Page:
Who has to pay the bill for the new installations for truck drivers?
The UK government has threatened to tax transport companies and beneficiaries to fund a solution to the driver shortage if they don’t soon – but is this the best solution for an industry already under pressure?
“An overhaul of the road freight system cannot be done by the private sector alone” – Alistair Lindsay, Chief Operating Officer, Zeus Labs
“When the road transport sector pleaded for increased support to deal with the current challenges, we did not have a new supply chain tax in mind. Not only are we still dealing with the consequences of Brexit and supply chain disruption caused by the pandemic, but also record fuel prices, inflation and a shortage of truck drivers.” When the road transport sector pleaded for increased support to face the current challenges, we did not have a new supply chain tax in mind. Not only are we still dealing with the aftermath of Brexit and the supply chain disruptions caused by the pandemic, but also record fuel prices, inflation and shortages of truck drivers. Normally, it would be easy to welcome measures to improve the conditions of drivers, but too many questions remain.
“Firstly, we need assurances that this new tax will not fall on the shoulders of the small owner-operator fleets (with 10 trucks or less), who form the majority of registered haulage businesses in the UK. United and underpin our national supply chain.Of them are already selling trucks or going out of business.
“At a time when economic growth depends on consumers having access to goods in stores, the transportation industry needs to focus more – not barriers – on investment, support and growth. The sector supply chain needs to do its part, but progress will come from innovation and development, and that cannot happen without government involvement. When it comes to building more facilities, we should seek to partner with the government’s Electric Vehicle Infrastructure Fund, so that we also develop the charging ports along the highways.
“Currently, there are over 1,000 public electric vehicle charging stations outside Greater London. The fact is that cleaner fuels and alternative energy options can be catered for by energy providers based in UK, without the need for foreign imports. This crisis could be the stimulus for a rapid overhaul of our road freight system, but this cannot be done by the private sector alone. It is an encouraging sign to see government realize that urgent action is needed, but this latest proposal seems to ignore its role in creating change – at a time when we should now be pulling together.
“It is not the job of the transport industry to build facilities for all road users” – Michelle Gardner, Public Policy Manager, Logistics UK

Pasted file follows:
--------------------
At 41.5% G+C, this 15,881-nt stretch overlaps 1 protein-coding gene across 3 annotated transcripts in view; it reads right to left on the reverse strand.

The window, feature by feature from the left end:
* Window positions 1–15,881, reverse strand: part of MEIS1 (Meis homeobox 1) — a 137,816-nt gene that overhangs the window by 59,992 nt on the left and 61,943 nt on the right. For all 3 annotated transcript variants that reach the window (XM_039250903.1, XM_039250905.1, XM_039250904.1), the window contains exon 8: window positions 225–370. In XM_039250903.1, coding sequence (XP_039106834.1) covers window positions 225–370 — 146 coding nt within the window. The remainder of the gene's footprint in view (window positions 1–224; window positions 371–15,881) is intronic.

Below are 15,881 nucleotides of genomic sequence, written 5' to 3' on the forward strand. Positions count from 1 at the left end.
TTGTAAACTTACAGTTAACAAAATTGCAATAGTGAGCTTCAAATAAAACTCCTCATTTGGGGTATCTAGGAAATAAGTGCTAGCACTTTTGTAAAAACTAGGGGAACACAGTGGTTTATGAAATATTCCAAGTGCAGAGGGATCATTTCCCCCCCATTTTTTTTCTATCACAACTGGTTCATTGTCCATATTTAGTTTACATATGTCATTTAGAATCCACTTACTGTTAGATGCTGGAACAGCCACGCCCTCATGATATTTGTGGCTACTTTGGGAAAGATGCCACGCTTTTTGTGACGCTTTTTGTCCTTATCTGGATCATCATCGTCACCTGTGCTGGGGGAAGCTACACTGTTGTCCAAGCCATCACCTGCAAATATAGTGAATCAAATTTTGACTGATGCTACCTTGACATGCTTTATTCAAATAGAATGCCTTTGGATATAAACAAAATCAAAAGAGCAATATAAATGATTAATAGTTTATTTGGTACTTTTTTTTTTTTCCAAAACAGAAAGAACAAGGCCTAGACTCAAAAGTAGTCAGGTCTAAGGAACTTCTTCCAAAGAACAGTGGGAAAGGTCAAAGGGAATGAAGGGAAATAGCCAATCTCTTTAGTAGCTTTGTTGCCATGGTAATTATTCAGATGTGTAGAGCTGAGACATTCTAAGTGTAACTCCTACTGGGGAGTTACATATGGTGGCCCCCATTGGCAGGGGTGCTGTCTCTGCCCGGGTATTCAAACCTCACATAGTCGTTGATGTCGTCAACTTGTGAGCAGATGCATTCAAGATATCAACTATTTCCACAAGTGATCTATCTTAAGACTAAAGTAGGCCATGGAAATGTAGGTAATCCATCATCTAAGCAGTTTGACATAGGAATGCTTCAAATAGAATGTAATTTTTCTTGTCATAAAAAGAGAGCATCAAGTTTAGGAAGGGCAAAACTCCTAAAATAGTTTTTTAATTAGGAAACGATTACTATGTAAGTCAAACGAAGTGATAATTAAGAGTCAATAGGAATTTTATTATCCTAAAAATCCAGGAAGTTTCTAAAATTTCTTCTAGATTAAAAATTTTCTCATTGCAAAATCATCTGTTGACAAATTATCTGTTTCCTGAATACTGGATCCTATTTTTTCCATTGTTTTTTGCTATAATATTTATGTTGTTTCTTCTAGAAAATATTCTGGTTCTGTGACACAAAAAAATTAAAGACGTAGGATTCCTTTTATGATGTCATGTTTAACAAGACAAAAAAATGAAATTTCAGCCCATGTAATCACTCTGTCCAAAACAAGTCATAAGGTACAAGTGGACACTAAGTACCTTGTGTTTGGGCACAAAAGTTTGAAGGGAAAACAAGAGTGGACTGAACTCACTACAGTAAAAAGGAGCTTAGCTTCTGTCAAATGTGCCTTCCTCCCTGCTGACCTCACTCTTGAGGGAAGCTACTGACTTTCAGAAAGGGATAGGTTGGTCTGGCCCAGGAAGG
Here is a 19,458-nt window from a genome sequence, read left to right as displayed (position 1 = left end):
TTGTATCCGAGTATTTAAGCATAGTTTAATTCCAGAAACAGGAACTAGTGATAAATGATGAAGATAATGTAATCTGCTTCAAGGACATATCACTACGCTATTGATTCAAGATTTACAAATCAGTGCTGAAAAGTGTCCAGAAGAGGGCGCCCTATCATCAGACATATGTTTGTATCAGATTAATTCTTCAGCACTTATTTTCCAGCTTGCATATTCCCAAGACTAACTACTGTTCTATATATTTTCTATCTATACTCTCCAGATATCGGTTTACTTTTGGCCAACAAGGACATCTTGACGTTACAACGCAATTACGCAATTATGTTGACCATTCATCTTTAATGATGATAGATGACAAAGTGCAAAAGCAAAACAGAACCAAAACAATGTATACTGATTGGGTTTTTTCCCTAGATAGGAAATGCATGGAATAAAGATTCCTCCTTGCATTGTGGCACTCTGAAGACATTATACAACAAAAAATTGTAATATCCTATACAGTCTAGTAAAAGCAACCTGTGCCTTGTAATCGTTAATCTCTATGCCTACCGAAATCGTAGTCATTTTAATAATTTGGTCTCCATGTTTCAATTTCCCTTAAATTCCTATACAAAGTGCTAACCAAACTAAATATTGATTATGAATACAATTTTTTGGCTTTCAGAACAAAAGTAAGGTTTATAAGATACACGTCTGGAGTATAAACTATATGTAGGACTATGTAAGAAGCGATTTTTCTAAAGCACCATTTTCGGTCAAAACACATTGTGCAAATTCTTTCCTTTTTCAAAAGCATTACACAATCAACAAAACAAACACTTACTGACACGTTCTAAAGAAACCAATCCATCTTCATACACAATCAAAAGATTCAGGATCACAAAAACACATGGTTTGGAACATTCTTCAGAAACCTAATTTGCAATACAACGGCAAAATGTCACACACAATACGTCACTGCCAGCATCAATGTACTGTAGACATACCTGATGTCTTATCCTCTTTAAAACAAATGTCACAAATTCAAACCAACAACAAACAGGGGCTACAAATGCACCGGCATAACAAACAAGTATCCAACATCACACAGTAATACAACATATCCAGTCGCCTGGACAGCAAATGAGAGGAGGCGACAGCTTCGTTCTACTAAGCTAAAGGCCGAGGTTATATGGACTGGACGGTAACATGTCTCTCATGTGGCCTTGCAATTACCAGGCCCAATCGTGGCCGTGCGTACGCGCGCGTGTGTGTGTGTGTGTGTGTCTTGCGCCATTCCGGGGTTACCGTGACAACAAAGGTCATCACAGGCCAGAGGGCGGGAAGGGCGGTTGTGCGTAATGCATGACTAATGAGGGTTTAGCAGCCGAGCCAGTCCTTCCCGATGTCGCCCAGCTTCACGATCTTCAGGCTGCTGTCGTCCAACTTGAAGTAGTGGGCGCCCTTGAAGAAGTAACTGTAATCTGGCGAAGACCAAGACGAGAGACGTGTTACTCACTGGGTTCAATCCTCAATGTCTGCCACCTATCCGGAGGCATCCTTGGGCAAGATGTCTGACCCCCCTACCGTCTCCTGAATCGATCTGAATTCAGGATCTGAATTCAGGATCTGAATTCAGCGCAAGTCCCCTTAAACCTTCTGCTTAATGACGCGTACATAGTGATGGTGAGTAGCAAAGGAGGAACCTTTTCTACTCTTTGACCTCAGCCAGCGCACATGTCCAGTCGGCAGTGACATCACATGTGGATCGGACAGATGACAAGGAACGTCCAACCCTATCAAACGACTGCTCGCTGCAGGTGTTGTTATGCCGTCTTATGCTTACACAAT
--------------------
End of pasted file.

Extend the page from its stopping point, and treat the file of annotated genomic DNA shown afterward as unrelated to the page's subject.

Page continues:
“Driver shortages have been an ongoing challenge for the industry for years, but have come to a head with the departure of drivers from the EU post-Brexit and a backlog of HGV driver testing – due to Covid -19 – which has prevented many new recruits from getting licenses The logistics industry has already paid £700m into the Apprenticeship Levy scheme, however an apprenticeship is not always appropriate for logistics companies, and the sector only made £150m out of it. The scope of the scheme needs to be widened to cover additional skills and qualifications , so that it can be better used by industry to help solve skills shortages Many members of Logistics UK pay for CPC training for their drivers An additional levy would be detrimental to businesses operating on small margins who t are already working hard to train staff.
“One of the main barriers to recruitment is the attractiveness of driving due to the lack of available roadside facilities and secure parking. Drivers and industry workers have the right to access sanitary facilities, a decent meal and safe parking.Many drivers resort to taking their legally-mandatory roadside breaks, which is a national disgrace.To solve this problem, the government must review the process current planning process, which may delay the construction of new facilities And while industry is willing to invest in this area, it is not their responsibility to build and operate public amenities that cater to all road users, and not only to the transport sector.
“Industry has therefore been encouraged by aspects of the government’s The Future of Freight plan, which includes a call for evidence on planning application processes, to help the government understand how best to support industry as it seeks to introduce more truck parking and improve roadside facilities Any levy would place an unfair burden on businesses in the sector, and government and local authorities need to engage with industry and work together.